In which the Pumpkins conclusively prove that great art comes from great pain. Purportedly on the verge of suicide, a desperate, perhaps somewhat deranged Corgan penned “Today,” a facetious, goodbye-cruel-world lullaby that, when draped in the band’s trademark cloak of mellow fuzz, becomes a triumphant middle finger to the crippling effects of depression.
There are many points on their 1991 debut, Gish, where the Pumpkins seem caught between their early metal influences (Black Sabbath, Judas Priest) and the art-rock band they ultimately aspired to be, but “Snail” isn’t one of them. The track is perhaps the most obvious foreshadowing of the ambitious plans Corgan had for his group: sweeping, unapologetically romantic, and cinematically paced, its verse, bridge, and chorus structured in such a way so that the ultimate catharsis—in this case, a climbing sub-melody full of unbridled optimism—comes bursting through quite dramatically in its final minute.
Snuck between the lumbering “Bullet with Butterfly Wings” and the even more monstrous “Fuck You (An Ode to No One)” on Mellon Collie and the Infinite Sadness, “To Forgive” is a brief but solemn respite from Corgan’s encroaching demons. The use of slow, shuddering guitars and broken organs, a jangly collection of instruments that gradually breaks down as the song unfolds, mirrors Corgan’s own digression, an adult’s battle against embittered childhood memories.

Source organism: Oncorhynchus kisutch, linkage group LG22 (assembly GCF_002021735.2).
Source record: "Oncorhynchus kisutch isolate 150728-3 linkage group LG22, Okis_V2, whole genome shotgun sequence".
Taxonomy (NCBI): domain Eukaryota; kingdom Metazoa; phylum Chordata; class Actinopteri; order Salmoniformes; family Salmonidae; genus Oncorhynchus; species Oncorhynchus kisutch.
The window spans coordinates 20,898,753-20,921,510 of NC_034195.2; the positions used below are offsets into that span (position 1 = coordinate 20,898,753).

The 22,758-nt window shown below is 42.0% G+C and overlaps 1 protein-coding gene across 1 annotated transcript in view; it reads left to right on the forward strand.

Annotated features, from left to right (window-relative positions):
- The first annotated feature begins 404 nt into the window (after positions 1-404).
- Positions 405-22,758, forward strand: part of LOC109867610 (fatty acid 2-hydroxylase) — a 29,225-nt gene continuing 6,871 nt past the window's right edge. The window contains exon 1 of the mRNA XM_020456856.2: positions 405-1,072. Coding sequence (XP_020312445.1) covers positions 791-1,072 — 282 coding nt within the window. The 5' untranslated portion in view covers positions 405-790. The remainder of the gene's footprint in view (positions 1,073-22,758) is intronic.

Mellon Collie’s de facto opener captures the entire spectrum of the double album’s symphonic bravado. And yet it’s the quiet moments that make “Tonight, Tonight” such a great song, particularly the sad acoustic arpeggios of the verse where Corgan laments the untruths of time, like an aging man spying his face in the mirror and attempting in vain to find some meaning in his wrinkles.
“Frail and Bedazzled”
Like their muses, the Pixies, the Pumpkins are virtuosos when it comes to dynamics, delivering both loud and soft parts in an elegant tandem for maximum dramatic effect. The high-tempo B-side “Frail and Bedazzled” displays the full range of their precision: Corgan sings high, and then low, then by himself with the music cut out, until all the guitars come crashing back in for the coup de grace, a screaming, high-energy conclusion made all the more powerful by the calm that came before.